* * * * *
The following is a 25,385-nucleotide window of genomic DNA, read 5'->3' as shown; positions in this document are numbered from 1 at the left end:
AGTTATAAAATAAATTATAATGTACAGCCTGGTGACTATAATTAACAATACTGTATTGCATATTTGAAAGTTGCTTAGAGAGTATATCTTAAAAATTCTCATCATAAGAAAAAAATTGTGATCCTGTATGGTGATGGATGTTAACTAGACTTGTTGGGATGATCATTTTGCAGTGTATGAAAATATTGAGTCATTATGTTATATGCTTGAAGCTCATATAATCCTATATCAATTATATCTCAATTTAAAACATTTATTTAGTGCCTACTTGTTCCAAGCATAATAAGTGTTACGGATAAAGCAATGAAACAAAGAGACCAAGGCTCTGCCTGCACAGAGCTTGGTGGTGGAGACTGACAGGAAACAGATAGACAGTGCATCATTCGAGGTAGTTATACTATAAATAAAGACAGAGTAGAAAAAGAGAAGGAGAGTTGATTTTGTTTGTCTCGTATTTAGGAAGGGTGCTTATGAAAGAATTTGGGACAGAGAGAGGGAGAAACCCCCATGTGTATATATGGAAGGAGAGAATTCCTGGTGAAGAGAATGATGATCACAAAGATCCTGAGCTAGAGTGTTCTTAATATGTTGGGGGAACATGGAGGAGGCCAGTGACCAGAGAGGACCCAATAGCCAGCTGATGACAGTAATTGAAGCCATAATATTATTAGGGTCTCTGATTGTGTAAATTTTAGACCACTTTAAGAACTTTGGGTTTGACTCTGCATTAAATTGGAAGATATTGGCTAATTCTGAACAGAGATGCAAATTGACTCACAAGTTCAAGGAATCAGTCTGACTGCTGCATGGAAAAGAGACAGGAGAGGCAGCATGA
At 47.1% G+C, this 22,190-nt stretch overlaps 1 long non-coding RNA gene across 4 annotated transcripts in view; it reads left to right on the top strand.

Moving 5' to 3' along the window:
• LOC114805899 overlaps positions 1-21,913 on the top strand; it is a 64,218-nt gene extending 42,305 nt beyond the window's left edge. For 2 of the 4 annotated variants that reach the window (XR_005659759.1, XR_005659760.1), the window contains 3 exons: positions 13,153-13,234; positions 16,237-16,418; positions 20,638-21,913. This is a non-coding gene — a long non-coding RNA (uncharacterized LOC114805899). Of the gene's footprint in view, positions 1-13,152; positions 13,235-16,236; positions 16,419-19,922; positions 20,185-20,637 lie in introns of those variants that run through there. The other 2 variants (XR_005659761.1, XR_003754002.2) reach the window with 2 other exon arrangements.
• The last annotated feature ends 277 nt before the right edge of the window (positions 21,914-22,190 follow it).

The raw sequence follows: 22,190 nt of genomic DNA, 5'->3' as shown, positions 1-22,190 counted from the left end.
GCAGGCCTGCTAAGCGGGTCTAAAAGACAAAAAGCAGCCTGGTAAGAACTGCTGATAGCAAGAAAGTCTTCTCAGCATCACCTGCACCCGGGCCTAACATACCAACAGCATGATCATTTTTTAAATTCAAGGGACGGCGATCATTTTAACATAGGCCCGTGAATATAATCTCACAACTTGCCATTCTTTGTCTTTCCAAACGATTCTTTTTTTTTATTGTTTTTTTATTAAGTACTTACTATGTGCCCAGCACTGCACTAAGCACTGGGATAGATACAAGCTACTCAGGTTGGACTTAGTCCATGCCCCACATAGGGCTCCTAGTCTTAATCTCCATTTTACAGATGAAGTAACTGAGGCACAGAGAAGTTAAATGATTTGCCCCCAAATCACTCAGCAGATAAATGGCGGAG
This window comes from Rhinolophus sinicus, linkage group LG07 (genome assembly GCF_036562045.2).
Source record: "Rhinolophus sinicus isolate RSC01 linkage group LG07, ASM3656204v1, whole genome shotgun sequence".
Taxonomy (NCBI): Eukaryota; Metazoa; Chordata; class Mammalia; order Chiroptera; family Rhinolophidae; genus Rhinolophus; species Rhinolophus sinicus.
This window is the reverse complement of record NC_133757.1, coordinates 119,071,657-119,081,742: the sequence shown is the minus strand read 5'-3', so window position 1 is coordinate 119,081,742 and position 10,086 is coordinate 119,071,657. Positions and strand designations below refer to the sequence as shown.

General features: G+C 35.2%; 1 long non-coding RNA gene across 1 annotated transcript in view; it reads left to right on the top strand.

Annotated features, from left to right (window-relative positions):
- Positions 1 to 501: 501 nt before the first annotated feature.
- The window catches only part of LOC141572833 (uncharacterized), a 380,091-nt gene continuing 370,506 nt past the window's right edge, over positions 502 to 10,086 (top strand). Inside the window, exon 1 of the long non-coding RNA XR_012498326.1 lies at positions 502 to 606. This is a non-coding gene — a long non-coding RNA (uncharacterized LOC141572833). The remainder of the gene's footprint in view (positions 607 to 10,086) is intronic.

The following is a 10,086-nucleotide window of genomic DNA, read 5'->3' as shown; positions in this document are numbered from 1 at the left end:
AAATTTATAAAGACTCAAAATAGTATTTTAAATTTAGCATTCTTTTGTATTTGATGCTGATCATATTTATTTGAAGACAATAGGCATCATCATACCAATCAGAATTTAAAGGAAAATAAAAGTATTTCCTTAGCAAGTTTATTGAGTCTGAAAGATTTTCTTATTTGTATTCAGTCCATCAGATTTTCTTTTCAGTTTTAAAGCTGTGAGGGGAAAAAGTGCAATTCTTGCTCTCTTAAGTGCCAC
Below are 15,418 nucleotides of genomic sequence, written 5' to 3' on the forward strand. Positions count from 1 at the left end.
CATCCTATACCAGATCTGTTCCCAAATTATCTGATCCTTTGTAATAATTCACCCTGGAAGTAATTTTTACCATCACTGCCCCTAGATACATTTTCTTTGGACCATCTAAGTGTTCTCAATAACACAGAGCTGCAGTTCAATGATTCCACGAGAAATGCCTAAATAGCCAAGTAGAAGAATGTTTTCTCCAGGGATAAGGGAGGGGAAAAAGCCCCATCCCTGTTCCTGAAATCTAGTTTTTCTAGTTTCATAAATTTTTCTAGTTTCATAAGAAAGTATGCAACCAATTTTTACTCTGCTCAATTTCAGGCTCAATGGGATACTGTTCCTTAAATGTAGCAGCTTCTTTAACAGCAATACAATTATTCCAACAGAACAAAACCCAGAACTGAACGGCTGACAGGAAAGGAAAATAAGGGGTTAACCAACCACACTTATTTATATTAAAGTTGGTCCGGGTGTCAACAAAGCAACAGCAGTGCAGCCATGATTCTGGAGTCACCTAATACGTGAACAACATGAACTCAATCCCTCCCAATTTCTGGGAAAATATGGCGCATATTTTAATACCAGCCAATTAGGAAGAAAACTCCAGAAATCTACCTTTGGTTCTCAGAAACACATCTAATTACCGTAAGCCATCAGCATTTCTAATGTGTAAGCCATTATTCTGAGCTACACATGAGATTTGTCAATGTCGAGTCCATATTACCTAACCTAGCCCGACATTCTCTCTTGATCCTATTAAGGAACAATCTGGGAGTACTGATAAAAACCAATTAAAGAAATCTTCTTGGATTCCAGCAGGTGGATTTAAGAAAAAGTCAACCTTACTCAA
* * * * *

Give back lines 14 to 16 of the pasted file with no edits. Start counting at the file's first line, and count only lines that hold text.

Annotated features, from left to right (window-relative positions):
- Positions 1 to 501: 501 nt before the first annotated feature.
- The window catches only part of LOC141572833 (uncharacterized), a 380,091-nt gene continuing 370,506 nt past the window's right edge, over positions 502 to 10,086 (top strand). Inside the window, exon 1 of the long non-coding RNA XR_012498326.1 lies at positions 502 to 606. This is a non-coding gene — a long non-coding RNA (uncharacterized LOC141572833). The remainder of the gene's footprint in view (positions 607 to 10,086) is intronic.